- a general-purpose CPU for heuristics, complex decision making, network access, user interface, storage management, and overall control
- a high-performance digital signal processor for real-time, moderate-rate processing with moderately complex algorithms
- one or more highly parallel engines for pixel-rate processing with simple algorithms
Although any processor can in theory be used for vision processing in industrial automation systems, the most promising types today are the:
- high-performance CPU
- graphics processing unit with a CPU
- digital signal processor with accelerator(s) and a CPU
- field programmable gate arrays with a CPU
The Embedded Vision Alliance
The rapidly expanding use of vision technology in industrial automation is part of a much larger trend. From consumer electronics to automotive safety systems, today we see vision technology enabling a wide range of products that are more intelligent and responsive than before, and thus more valuable to users. We use the term “embedded vision” to refer to this growing practical use of vision technology in embedded systems, mobile devices, special-purpose PCs, and the cloud, with industrial automation being one showcase application.
Embedded vision can add valuable capabilities to existing products, such as the vision-enhanced industrial automation systems discussed in this article. It can also provide significant new markets for hardware, software, and semiconductor manufacturers. The Embedded Vision Alliance, a worldwide organization of technology developers and providers, is working to empower engineers to transform this potential into reality. Aptina Imaging, Bluetechnix, National Instruments, SoftKinetic, Texas Instruments, and Xilinx, the co-authors of this article, are members of the Embedded Vision Alliance.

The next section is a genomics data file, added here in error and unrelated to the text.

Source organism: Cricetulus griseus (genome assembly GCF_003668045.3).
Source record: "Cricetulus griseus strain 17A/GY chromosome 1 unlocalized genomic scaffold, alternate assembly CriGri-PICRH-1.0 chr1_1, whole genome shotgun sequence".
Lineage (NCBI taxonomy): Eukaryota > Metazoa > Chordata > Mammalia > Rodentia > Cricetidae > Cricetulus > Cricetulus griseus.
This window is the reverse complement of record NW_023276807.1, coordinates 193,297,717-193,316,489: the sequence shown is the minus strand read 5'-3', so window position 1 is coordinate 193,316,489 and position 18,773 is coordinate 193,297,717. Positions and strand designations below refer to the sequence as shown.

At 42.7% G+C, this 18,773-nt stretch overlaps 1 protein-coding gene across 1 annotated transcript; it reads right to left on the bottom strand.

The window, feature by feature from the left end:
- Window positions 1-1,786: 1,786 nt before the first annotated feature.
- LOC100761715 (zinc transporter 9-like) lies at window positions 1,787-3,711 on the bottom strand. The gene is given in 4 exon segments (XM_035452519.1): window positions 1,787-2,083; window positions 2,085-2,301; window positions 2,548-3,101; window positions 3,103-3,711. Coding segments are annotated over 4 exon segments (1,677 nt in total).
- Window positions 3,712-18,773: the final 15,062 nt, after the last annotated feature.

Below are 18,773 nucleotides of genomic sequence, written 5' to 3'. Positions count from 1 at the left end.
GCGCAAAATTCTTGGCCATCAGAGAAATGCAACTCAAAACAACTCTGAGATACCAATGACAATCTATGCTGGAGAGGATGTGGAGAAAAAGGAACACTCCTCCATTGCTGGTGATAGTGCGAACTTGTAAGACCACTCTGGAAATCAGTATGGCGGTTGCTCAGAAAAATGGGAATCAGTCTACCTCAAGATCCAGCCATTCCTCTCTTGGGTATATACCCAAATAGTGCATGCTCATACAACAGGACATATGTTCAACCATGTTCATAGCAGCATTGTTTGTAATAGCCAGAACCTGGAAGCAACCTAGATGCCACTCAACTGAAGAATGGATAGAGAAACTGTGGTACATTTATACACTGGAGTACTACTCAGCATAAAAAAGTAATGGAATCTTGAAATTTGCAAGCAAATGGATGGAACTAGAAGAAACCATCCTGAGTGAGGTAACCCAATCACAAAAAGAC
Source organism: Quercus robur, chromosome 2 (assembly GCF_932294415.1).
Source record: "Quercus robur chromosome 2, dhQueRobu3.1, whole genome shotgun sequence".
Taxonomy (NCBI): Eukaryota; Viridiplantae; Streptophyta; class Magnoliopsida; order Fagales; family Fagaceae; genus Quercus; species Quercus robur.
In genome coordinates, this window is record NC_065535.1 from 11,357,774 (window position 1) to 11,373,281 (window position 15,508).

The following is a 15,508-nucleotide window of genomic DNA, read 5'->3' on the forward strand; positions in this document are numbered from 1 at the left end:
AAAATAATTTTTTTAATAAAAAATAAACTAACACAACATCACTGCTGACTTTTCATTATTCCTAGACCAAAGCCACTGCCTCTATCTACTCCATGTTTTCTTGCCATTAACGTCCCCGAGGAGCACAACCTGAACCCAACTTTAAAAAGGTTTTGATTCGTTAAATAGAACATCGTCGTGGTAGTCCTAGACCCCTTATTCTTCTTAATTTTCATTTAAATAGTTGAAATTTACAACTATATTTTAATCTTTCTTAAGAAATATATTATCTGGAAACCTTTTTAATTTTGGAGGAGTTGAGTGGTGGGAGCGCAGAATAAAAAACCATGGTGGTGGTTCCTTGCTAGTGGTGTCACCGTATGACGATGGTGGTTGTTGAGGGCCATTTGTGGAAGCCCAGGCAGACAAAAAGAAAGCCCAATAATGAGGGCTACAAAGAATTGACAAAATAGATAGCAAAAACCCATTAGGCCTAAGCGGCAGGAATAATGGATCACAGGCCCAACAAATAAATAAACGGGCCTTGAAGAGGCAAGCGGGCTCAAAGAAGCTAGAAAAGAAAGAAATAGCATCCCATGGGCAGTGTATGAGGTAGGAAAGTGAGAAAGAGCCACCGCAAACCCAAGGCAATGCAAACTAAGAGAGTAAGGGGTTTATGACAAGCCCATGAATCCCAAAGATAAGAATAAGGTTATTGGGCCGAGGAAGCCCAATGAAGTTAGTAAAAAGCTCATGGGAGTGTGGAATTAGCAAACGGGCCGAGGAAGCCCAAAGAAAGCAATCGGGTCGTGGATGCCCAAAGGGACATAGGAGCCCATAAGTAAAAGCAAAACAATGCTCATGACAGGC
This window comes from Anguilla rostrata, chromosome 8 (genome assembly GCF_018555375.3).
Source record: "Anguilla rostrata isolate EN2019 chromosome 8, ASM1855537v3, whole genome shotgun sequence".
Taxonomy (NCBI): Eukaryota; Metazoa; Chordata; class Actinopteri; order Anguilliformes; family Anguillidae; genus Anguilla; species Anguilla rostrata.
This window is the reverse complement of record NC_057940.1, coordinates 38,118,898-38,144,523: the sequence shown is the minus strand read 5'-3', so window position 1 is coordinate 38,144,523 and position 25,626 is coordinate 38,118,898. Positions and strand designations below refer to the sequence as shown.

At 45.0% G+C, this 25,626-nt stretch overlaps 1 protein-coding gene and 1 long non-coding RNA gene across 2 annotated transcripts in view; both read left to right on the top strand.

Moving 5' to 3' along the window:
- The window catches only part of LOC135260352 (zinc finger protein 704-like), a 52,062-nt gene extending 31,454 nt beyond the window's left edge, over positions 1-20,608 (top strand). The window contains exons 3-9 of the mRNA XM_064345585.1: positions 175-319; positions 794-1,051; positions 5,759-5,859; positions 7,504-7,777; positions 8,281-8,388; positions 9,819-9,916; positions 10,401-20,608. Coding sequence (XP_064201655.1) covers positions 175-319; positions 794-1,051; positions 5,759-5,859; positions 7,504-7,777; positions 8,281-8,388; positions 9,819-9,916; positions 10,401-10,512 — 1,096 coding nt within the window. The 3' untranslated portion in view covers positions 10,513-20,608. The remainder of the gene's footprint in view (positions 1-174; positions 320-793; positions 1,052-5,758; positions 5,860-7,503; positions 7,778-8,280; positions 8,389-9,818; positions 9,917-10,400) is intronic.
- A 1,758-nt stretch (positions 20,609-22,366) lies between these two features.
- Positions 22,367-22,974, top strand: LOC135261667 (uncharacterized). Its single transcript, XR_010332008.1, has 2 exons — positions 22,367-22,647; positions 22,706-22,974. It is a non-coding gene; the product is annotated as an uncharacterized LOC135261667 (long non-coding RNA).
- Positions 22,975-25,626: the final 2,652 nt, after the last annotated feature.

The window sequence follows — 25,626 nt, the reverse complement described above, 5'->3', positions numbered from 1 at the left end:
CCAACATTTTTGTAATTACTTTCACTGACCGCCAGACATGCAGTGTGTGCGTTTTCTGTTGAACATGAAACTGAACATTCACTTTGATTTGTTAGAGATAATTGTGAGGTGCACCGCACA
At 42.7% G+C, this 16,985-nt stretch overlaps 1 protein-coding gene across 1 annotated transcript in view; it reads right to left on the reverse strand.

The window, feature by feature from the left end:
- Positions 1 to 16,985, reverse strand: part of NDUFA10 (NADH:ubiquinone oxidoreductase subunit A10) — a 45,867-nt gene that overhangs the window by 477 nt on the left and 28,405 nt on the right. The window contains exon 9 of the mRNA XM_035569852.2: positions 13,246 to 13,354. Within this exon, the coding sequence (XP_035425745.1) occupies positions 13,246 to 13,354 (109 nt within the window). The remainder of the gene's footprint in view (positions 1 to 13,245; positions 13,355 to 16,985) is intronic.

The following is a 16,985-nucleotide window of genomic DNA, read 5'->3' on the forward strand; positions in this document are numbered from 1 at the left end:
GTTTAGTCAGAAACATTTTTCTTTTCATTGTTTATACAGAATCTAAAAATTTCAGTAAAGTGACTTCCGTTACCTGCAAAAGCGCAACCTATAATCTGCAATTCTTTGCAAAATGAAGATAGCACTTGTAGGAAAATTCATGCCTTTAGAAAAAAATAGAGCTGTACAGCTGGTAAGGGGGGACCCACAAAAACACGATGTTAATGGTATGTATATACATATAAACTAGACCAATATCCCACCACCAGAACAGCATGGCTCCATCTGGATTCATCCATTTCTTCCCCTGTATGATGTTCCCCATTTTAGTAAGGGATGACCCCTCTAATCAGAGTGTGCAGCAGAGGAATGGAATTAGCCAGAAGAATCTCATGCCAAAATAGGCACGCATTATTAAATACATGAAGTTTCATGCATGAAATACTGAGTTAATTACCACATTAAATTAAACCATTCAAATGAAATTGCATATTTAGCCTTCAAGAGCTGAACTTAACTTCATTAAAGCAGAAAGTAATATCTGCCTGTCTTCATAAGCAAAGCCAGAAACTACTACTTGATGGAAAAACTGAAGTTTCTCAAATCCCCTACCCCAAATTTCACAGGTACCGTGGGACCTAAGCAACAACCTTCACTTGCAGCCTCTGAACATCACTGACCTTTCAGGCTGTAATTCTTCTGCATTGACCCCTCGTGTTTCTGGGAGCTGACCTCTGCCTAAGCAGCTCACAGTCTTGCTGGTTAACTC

The Alliance’s mission is to provide engineers with practical education, information, and insights to help them incorporate embedded vision capabilities into new and existing products. To execute this mission, the Alliance maintains a website (www.embedded-vision.com) with tutorial articles, videos, code downloads, and a discussion forum staffed by technology experts. Registered website users can also receive the Alliance’s twice-monthly email newsletter (www.embeddedvisioninsights.com), among other benefits.
In addition, the Embedded Vision Alliance offers a free online training facility for embedded vision product developers: the Embedded Vision Academy (www.embeddedvisionacademy.com). This area of the Alliance website provides in-depth technical training and other resources to help engineers integrate visual intelligence into next-generation embedded and consumer devices. Course material in the Embedded Vision Academy spans a wide range of vision-related subjects, from basic vision algorithms to image preprocessing, image sensor interfaces, and software development techniques and tools, such as OpenCV. Access is free to all through a simple registration process (www.embedded-vision.com/user/register).
The embedded vision ecosystem spans hardware, semiconductor, and software component suppliers, subsystem developers, systems integrators, and end users, along with the fundamental research that makes ongoing breakthroughs.